# Exercise 4.19 in Atiyah-MacDonald

I'm unable to prove the last sentence in the hint to Exercise 4.19 in the book by Atiyah and MacDonald.

Here is the statement of the exercise (with the notation $$\subset$$ instead of $$\subseteq$$ for inclusion):

Let $$A$$ be a ring and $$\mathfrak p$$ a prime ideal of $$A$$. Show that every $$\mathfrak p$$-primary ideal contains $$S_{\mathfrak p}(0)$$, the kernel of the canonical homomorphism $$A\to A_{\mathfrak p}$$.

Suppose that $$A$$ satisfies the following condition: for every prime ideal $$\mathfrak p$$, the intersection of all $$\mathfrak p$$-primary ideals of $$A$$ is equal to $$S_{\mathfrak p}(0)$$. (Noetherian rings satisfy this condition: see Chapter 10.) Let $$\mathfrak p_1,\dots,\mathfrak p_n$$ be distinct prime ideals, none of which is a minimal prime ideal of $$A$$. Then there exists an ideal $$\mathfrak a$$ in $$A$$ whose associated prime ideals are $$\mathfrak p_1,\dots,\mathfrak p_n$$.

[Proof by induction on $$n$$. The case $$n=1$$ is trivial (take $$\mathfrak a=\mathfrak p_1$$). Suppose $$n>1$$ and let $$\mathfrak p_n$$ be maximal in the set $$\{\mathfrak p_1,\dots,\mathfrak p_n\}$$. By the inductive hypothesis there exists an ideal $$\mathfrak b$$ and a minimal primary decomposition $$\mathfrak b=\mathfrak q_1\cap\dots\cap\mathfrak q_{n-1}$$, where each $$\mathfrak q_i$$ is $$\mathfrak p_i$$-primary. If $$\mathfrak b\subset S_{\mathfrak p_n}(0)$$ let $$\mathfrak p$$ be a minimal prime ideal of $$A$$ contained in $$\mathfrak p_n$$. Then $$S_{\mathfrak p_n}(0)\subset S_{\mathfrak p}(0)$$, hence $$\mathfrak b\subset S_{\mathfrak p}(0)$$. Taking radicals and using Exercise 10, we have $$\mathfrak p_1\cap\dots\cap\mathfrak p_{n-1}\subset\mathfrak p$$, hence some $$\mathfrak p_i\subset \mathfrak p$$, hence $$\mathfrak p_i=\mathfrak p$$ since $$\mathfrak p$$ is minimal. This is a contradiction since no $$\mathfrak p_i$$ is minimal. Hence $$\mathfrak b\not\subset S_{\mathfrak p_n}(0)$$ and therefore there exists a $$\mathfrak p_n$$-primary ideal $$\mathfrak q_n$$ such that $$\mathfrak b\not\subset\mathfrak q_n$$. Show that $$\mathfrak a=\mathfrak q_1\cap\dots\cap\mathfrak q_n$$ has the required properties.]

To explain my problem, consider the particular case $$n=3$$. We get $$\mathfrak b=\mathfrak q_1\cap\mathfrak q_2$$ and $$\mathfrak a=\mathfrak q_1\cap\mathfrak q_2\cap\mathfrak q_3$$. Suppose $$\mathfrak q_1\cap\mathfrak q_3\subset\mathfrak q_2$$. I should be able to derive a contradiction from this, but I'm not. [All I can say is that, setting $$\mathfrak p_i:=r(\mathfrak q_i)$$, we get $$\mathfrak p_1\cap\mathfrak p_3\subset\mathfrak p_2$$, hence $$\mathfrak p_1\subset\mathfrak p_2$$ or $$\mathfrak p_3\subset\mathfrak p_2$$, and thus, $$\mathfrak p_3$$ being maximal, $$\mathfrak p_1\subset\mathfrak p_2$$.]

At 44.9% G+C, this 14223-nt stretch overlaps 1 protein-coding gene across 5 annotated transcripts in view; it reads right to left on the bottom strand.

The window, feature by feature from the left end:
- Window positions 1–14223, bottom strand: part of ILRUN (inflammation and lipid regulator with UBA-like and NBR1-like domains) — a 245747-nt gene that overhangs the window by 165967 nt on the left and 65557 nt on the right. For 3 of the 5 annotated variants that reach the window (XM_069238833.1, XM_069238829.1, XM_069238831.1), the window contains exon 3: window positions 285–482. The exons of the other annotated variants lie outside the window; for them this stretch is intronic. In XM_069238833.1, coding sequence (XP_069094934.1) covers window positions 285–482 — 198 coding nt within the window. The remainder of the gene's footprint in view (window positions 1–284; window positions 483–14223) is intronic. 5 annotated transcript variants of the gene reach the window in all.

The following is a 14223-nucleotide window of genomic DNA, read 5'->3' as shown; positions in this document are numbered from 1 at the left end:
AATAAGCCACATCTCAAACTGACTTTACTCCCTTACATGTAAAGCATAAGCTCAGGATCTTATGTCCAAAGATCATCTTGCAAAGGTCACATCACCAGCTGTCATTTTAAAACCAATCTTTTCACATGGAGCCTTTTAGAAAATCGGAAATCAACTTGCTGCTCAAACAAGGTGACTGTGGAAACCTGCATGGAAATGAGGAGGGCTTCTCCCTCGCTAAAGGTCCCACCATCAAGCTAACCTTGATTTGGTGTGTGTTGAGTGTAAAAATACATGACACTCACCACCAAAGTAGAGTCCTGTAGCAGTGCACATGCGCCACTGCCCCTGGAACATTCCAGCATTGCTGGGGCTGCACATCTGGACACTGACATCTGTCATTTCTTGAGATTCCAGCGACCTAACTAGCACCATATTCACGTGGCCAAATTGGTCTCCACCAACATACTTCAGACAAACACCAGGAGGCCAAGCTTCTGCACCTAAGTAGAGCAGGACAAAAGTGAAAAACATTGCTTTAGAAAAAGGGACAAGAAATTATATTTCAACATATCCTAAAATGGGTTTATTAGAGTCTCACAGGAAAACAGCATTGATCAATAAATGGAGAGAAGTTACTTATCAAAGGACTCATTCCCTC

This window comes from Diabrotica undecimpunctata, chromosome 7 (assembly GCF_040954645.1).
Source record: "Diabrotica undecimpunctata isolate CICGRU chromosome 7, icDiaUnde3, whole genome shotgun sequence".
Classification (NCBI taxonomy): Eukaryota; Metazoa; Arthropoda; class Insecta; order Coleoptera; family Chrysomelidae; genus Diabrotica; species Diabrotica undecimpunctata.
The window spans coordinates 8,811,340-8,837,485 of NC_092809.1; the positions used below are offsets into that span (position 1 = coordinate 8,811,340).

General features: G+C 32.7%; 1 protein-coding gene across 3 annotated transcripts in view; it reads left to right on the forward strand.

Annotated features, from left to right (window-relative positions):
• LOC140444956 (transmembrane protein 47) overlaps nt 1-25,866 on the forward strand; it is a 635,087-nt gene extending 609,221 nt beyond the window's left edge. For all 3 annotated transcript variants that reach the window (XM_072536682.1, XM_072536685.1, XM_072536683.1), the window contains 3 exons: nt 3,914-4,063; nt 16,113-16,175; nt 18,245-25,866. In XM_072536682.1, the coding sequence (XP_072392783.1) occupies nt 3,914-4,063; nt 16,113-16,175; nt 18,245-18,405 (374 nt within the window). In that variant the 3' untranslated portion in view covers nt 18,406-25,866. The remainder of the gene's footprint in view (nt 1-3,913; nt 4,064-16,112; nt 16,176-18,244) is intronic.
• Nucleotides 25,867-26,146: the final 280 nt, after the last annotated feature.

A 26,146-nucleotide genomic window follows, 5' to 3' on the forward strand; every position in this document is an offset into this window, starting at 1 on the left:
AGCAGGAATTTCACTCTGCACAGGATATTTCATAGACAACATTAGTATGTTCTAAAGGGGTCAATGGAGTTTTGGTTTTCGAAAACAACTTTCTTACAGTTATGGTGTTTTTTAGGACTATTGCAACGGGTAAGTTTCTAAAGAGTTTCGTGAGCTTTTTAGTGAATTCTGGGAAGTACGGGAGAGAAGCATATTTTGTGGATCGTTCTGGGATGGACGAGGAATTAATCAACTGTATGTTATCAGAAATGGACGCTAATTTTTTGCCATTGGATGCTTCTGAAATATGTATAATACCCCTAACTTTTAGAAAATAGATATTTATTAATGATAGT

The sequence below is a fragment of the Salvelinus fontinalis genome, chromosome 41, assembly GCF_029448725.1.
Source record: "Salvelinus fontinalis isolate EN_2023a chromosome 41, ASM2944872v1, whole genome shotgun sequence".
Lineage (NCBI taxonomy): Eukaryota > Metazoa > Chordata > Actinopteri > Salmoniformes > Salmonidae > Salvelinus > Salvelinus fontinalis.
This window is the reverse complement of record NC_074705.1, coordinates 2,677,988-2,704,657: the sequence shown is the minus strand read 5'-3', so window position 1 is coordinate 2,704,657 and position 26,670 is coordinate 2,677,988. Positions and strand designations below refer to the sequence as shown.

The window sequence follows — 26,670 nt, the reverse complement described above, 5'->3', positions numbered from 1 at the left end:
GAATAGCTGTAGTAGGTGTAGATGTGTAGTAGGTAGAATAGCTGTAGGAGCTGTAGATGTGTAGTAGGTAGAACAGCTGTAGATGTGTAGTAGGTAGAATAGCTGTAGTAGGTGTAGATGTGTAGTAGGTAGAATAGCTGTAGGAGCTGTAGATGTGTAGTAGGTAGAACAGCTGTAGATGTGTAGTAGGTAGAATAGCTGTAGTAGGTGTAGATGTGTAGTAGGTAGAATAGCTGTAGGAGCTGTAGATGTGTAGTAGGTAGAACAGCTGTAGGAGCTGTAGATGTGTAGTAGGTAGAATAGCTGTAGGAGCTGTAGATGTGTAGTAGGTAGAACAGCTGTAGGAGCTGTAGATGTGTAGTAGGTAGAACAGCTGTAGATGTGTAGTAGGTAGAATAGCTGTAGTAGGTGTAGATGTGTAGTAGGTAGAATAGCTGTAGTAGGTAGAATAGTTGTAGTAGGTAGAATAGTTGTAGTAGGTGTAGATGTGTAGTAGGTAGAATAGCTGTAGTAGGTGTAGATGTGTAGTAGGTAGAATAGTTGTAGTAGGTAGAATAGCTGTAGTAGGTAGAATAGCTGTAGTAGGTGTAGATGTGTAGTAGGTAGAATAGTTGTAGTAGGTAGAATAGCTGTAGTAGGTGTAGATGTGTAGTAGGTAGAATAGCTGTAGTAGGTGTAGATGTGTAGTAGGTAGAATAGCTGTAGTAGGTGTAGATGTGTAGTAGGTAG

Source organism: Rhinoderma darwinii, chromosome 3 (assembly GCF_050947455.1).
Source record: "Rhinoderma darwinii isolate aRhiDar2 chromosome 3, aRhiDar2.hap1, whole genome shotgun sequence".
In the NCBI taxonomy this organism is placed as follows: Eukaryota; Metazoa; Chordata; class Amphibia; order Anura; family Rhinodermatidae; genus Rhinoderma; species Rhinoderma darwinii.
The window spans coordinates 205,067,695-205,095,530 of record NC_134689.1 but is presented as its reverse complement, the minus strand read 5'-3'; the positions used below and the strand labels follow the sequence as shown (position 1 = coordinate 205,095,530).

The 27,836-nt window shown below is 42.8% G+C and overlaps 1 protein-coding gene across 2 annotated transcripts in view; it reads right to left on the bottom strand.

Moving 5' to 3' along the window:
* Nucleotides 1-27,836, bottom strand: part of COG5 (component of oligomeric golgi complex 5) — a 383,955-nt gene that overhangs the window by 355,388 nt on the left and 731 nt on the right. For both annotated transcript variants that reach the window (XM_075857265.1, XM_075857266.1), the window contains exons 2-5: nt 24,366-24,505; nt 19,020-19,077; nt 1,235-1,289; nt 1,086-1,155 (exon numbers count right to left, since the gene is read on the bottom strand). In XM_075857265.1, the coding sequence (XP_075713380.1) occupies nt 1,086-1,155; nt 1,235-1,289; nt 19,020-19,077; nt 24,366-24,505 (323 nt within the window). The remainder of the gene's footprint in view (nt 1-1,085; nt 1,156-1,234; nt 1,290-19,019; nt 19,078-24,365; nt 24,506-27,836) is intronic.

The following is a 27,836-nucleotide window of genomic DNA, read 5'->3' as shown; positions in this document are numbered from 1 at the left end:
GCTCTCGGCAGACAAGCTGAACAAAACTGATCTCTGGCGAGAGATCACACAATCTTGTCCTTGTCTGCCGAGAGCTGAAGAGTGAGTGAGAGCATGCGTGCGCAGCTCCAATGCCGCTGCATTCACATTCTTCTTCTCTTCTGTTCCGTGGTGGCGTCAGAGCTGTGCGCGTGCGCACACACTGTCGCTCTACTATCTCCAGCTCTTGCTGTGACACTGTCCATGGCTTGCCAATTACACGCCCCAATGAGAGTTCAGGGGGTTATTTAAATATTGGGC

• There seem to be some mix-ups in the indices; not sure if they are typo's or the source of your confusion. First, you write "If $\mathfrak b\subset S_{\mathfrak p}(0)$ let $\mathfrak{p}$ be a minimal prime ideal of $A$ contained in $\mathfrak{p}_n$." The first inclusion should be $\mathfrak b\subset S_{\mathfrak p_n}(0)$ instead. Second, in your particular case you suppose $\mathfrak{q}_1\cap\mathfrak{q}_3\subset\mathfrak{q}_2$. Instead you should consider $\mathfrak{q}_1\cap\mathfrak{q}_2\subset\mathfrak{q}$ where $\mathfrak{q}\subset\mathfrak{q}_3$ is minimal. – Servaes Aug 29 '19 at 12:19
• @Servaes - Thanks! I've corrected the typo. I don't understand you second comment. Do you agree that the inclusion $\mathfrak{q}_1\cap\mathfrak{q}_3\subset\mathfrak{q}_2$ would imply that the decomposition is not reduced? – Pierre-Yves Gaillard Aug 29 '19 at 12:46
• Ah yes I agree, and I now understand your intention there. Never mind my second comment. Does $\mathfrak{p_1}\subset\mathfrak{p_2}$ not imply that $\mathfrak{b}=\mathfrak{q}_1\cap\mathfrak{q}_2$ is not reduced to begin with? (Sincere question as I haven't thought about primary ideals in about a decade.) – Servaes Aug 29 '19 at 13:00
• @Servaes - I'm unable to answer your question precisely, but in general there are non-trivial inclusions among the prime ideals of a decomposable ideal (whence the notions of isolated vs embedded prime ideal). – Pierre-Yves Gaillard Aug 29 '19 at 13:09
• [For the interested reader: the parenthesis "Noetherian rings satisfy this condition: see Chapter 10" in the hint refers to Corollary 10.21.] – Pierre-Yves Gaillard Aug 29 '19 at 14:39

Assume that $$\mathfrak{a}=\mathfrak{q}_1\cap \cdots \cap \mathfrak{q}_n$$ is not a minimal primary decomposition. Since $$\mathfrak{q}_n\not \supset \mathfrak{q}_1\cap \cdots \cap \mathfrak{q}_{n-1}$$, there is an index $$i, 1\leq i\leq n-1$$ such that $$\mathfrak{q}_i$$ contains the intersection of the other primary ideals. Assume that $$i=1$$, i.e. $$\mathfrak{q}_1\supset \mathfrak{q}_2\cap \cdots \cap\mathfrak{q}_n$$. By induction hypothesis, $$\mathfrak{q}_1\not \supset \mathfrak{q}_2\cap \cdots \cap\mathfrak{q}_{n-1}$$, so there exists $$x\in \mathfrak{q}_2\cap \cdots \cap\mathfrak{q}_{n-1}- \mathfrak{q}_1$$. On the other hand, $$\mathfrak{p}_1=r(\mathfrak{q}_1)\not \supset \mathfrak{q}_n$$. Indeed, if $$\mathfrak{p}_1\supset \mathfrak{q}_n$$ then $$\mathfrak{p_1}\supset \mathfrak{p}_n$$, since $$\mathfrak{p}_n$$ is maximal in $$\{\mathfrak{p}_1,\dots,\mathfrak{p}_n\}$$ we must have $$\mathfrak{p_1}=\mathfrak{p}_n$$, a contradiction. Hence there exists $$y\in \mathfrak{q}_n$$ such that $$y\notin \mathfrak{p}_1$$.
Consider $$xy\in \mathfrak{q}_2\cap \cdots \cap \mathfrak{q}_n\subset \mathfrak{q}_1$$. Since $$\mathfrak{q}_1$$ is $$\mathfrak{p}_1$$-primary, so either $$x\in \mathfrak{q}_1$$ or $$y\in \mathfrak{p}_1$$. But by construction of $$x$$ and $$y$$, this is not the case.